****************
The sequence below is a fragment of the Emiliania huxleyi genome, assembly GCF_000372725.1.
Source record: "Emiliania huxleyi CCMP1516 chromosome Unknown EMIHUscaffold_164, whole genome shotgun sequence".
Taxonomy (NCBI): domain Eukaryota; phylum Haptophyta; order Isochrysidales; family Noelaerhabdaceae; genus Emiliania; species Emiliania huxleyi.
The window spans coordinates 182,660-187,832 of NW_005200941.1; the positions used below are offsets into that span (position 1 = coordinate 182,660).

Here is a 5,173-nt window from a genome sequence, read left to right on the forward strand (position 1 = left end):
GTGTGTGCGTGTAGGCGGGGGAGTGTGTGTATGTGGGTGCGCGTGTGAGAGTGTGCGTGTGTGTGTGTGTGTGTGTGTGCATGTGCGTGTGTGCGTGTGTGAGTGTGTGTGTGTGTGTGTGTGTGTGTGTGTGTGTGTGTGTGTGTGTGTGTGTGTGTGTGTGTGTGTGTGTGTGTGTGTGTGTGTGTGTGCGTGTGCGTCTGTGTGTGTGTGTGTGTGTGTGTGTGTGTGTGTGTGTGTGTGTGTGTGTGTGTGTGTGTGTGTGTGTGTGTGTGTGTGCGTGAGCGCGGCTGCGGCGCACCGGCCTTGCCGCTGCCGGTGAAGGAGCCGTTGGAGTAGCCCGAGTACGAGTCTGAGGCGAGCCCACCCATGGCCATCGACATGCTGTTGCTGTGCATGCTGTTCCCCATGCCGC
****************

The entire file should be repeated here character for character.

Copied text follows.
The sequence below is a fragment of the Emiliania huxleyi genome, assembly GCF_000372725.1.
Source record: "Emiliania huxleyi CCMP1516 chromosome Unknown EMIHUscaffold_164, whole genome shotgun sequence".
Taxonomy (NCBI): domain Eukaryota; phylum Haptophyta; order Isochrysidales; family Noelaerhabdaceae; genus Emiliania; species Emiliania huxleyi.
The window spans coordinates 182,660-187,832 of NW_005200941.1; the positions used below are offsets into that span (position 1 = coordinate 182,660).

Here is a 5,173-nt window from a genome sequence, read left to right on the forward strand (position 1 = left end):
GTGTGTGCGTGTAGGCGGGGGAGTGTGTGTATGTGGGTGCGCGTGTGAGAGTGTGCGTGTGTGTGTGTGTGTGTGTGTGCATGTGCGTGTGTGCGTGTGTGAGTGTGTGTGTGTGTGTGTGTGTGTGTGTGTGTGTGTGTGTGTGTGTGTGTGTGTGTGTGTGTGTGTGTGTGTGTGTGTGTGTGTGTGTGCGTGTGCGTCTGTGTGTGTGTGTGTGTGTGTGTGTGTGTGTGTGTGTGTGTGTGTGTGTGTGTGTGTGTGTGTGTGTGTGTGTGTGTGCGTGAGCGCGGCTGCGGCGCACCGGCCTTGCCGCTGCCGGTGAAGGAGCCGTTGGAGTAGCCCGAGTACGAGTCTGAGGCGAGCCCACCCATGGCCATCGACATGCTGTTGCTGTGCATGCTGTTCCCCATGCCGC